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12 June 2013
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Internal Displacement Profile
"Causes and Background","General"
"IDP Figures and Registration","General"
"IDP Population Movements and Patterns","General"
"Physical Security and Integrity","General"
"Basic Necessities of Life","General"
"Property, Livelihoods, Education and Other Economic, Social and Cultural Rights","General"
"Family Life, Participation, Access to Justice and Other Civil and Political Rights","General"
"Protection of Special Categories of IDPs (Age, Gender, Diversity)","General"
"Durable Solutions (Return, Local Integration, Settlement Elsewhere in the Country)","General"
"National and International Response","General"
Previous Profile updates
- Key Documents
- UN expert calls for better protection for internally displaced people camps after brutal car bomb attack in Pakistan, United Nations (UN), 28 March 2013
- Humanitarian Country Team Standard Operating Procedures (SOP) Regarding Support for ‘Return’ of Internally Displaced Persons (IDP) to their Areas of Origin., Pakistan Humanitarian Country Team (HCT), 10 February 2012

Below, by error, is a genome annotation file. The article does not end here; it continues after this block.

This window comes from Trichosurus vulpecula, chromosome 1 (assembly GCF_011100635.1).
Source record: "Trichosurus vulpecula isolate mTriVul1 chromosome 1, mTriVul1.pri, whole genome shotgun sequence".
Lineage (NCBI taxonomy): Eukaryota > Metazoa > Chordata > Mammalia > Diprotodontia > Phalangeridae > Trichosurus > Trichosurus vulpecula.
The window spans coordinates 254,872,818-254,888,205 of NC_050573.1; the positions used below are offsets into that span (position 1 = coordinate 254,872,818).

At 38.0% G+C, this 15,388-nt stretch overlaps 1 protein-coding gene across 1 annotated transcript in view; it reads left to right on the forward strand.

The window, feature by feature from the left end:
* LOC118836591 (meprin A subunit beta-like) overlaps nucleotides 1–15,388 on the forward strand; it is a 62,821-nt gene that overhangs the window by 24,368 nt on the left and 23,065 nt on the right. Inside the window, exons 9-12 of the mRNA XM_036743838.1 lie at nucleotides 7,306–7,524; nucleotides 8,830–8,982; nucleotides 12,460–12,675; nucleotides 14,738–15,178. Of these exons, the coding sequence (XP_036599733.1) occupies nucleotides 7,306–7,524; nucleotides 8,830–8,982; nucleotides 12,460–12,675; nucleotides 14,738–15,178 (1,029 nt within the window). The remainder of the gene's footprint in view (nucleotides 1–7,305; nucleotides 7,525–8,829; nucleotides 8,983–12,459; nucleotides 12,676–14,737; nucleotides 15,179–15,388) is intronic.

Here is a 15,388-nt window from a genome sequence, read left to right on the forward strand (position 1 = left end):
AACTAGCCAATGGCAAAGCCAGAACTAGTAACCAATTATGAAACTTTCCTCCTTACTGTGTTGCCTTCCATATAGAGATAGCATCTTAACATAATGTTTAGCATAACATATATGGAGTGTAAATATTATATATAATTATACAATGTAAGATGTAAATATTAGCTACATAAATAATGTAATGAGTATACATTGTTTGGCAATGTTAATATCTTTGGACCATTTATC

- From Responsibility to Response: Assessing National Approaches to Internal Displacement, The Brookings Institution/London School of Economics Project on Internal Displacement, November 2011
- Standard Operating Procedures (SOP) Establishing IDP camps and supporting off-camp IDPs in Pakistan., Pakistan Humanitarian Country Team (HCT), 23 September 2011
- IVAP Comprehensive Report A Detailed Analysis of Data from the IDP Vulnerability & Profiling Assessment, Internally Displaced Persons Vulnerability Assessment and Profiling (IVAP), 22 July 2011
- Internal Displacement in Pakistan: Contemporary Challenges, Human Rights Commission of Pakistan, October 2010